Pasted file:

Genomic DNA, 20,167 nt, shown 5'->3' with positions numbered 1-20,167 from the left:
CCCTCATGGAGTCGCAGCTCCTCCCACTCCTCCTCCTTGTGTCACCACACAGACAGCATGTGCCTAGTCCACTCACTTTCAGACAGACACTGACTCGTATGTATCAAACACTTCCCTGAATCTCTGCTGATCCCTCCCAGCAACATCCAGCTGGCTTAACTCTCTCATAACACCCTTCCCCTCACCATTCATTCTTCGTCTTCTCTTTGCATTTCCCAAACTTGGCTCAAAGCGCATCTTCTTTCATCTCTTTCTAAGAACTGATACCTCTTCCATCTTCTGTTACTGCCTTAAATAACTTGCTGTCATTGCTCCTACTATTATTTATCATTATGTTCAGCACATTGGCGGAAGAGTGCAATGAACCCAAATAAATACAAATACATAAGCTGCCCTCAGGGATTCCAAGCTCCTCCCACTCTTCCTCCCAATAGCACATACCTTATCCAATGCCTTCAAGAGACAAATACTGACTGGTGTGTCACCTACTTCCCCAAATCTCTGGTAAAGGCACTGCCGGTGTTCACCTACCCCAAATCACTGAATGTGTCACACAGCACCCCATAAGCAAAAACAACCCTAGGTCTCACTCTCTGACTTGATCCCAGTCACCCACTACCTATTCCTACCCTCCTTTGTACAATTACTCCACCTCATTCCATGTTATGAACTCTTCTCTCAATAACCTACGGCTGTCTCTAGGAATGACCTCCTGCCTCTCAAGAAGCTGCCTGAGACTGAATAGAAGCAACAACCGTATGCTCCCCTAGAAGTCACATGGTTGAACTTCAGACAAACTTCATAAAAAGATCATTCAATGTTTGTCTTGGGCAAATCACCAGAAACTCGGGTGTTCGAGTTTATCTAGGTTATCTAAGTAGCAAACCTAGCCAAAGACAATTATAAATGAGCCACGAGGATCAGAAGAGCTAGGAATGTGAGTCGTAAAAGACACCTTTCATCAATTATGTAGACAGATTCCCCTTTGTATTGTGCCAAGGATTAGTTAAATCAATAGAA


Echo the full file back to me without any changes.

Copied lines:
Genomic DNA, 20,167 nt, shown 5'->3' with positions numbered 1-20,167 from the left:
CCCTCATGGAGTCGCAGCTCCTCCCACTCCTCCTCCTTGTGTCACCACACAGACAGCATGTGCCTAGTCCACTCACTTTCAGACAGACACTGACTCGTATGTATCAAACACTTCCCTGAATCTCTGCTGATCCCTCCCAGCAACATCCAGCTGGCTTAACTCTCTCATAACACCCTTCCCCTCACCATTCATTCTTCGTCTTCTCTTTGCATTTCCCAAACTTGGCTCAAAGCGCATCTTCTTTCATCTCTTTCTAAGAACTGATACCTCTTCCATCTTCTGTTACTGCCTTAAATAACTTGCTGTCATTGCTCCTACTATTATTTATCATTATGTTCAGCACATTGGCGGAAGAGTGCAATGAACCCAAATAAATACAAATACATAAGCTGCCCTCAGGGATTCCAAGCTCCTCCCACTCTTCCTCCCAATAGCACATACCTTATCCAATGCCTTCAAGAGACAAATACTGACTGGTGTGTCACCTACTTCCCCAAATCTCTGGTAAAGGCACTGCCGGTGTTCACCTACCCCAAATCACTGAATGTGTCACACAGCACCCCATAAGCAAAAACAACCCTAGGTCTCACTCTCTGACTTGATCCCAGTCACCCACTACCTATTCCTACCCTCCTTTGTACAATTACTCCACCTCATTCCATGTTATGAACTCTTCTCTCAATAACCTACGGCTGTCTCTAGGAATGACCTCCTGCCTCTCAAGAAGCTGCCTGAGACTGAATAGAAGCAACAACCGTATGCTCCCCTAGAAGTCACATGGTTGAACTTCAGACAAACTTCATAAAAAGATCATTCAATGTTTGTCTTGGGCAAATCACCAGAAACTCGGGTGTTCGAGTTTATCTAGGTTATCTAAGTAGCAAACCTAGCCAAAGACAATTATAAATGAGCCACGAGGATCAGAAGAGCTAGGAATGTGAGTCGTAAAAGACACCTTTCATCAATTATGTAGACAGATTCCCCTTTGTATTGTGCCAAGGATTAGTTAAATCAATAGAA